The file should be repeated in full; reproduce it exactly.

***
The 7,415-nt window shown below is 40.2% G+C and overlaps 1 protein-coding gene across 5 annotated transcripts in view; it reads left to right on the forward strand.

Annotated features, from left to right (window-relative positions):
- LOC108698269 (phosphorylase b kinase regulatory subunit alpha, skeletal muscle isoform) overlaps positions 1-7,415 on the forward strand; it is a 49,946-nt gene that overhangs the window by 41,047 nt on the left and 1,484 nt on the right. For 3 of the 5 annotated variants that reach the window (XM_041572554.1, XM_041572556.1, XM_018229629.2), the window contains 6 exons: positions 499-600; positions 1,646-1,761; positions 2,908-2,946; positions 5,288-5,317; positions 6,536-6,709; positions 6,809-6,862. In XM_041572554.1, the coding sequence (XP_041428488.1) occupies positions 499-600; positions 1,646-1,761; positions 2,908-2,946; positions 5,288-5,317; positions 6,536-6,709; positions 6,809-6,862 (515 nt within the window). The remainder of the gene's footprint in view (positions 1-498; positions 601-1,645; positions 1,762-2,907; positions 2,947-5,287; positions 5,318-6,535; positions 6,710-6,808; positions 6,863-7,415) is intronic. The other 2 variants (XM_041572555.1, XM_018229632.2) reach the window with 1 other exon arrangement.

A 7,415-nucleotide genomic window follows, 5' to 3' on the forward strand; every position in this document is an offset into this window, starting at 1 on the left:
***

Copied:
The 7,415-nt window shown below is 40.2% G+C and overlaps 1 protein-coding gene across 5 annotated transcripts in view; it reads left to right on the forward strand.

Annotated features, from left to right (window-relative positions):
- LOC108698269 (phosphorylase b kinase regulatory subunit alpha, skeletal muscle isoform) overlaps positions 1-7,415 on the forward strand; it is a 49,946-nt gene that overhangs the window by 41,047 nt on the left and 1,484 nt on the right. For 3 of the 5 annotated variants that reach the window (XM_041572554.1, XM_041572556.1, XM_018229629.2), the window contains 6 exons: positions 499-600; positions 1,646-1,761; positions 2,908-2,946; positions 5,288-5,317; positions 6,536-6,709; positions 6,809-6,862. In XM_041572554.1, the coding sequence (XP_041428488.1) occupies positions 499-600; positions 1,646-1,761; positions 2,908-2,946; positions 5,288-5,317; positions 6,536-6,709; positions 6,809-6,862 (515 nt within the window). The remainder of the gene's footprint in view (positions 1-498; positions 601-1,645; positions 1,762-2,907; positions 2,947-5,287; positions 5,318-6,535; positions 6,710-6,808; positions 6,863-7,415) is intronic. The other 2 variants (XM_041572555.1, XM_018229632.2) reach the window with 1 other exon arrangement.

A 7,415-nucleotide genomic window follows, 5' to 3' on the forward strand; every position in this document is an offset into this window, starting at 1 on the left: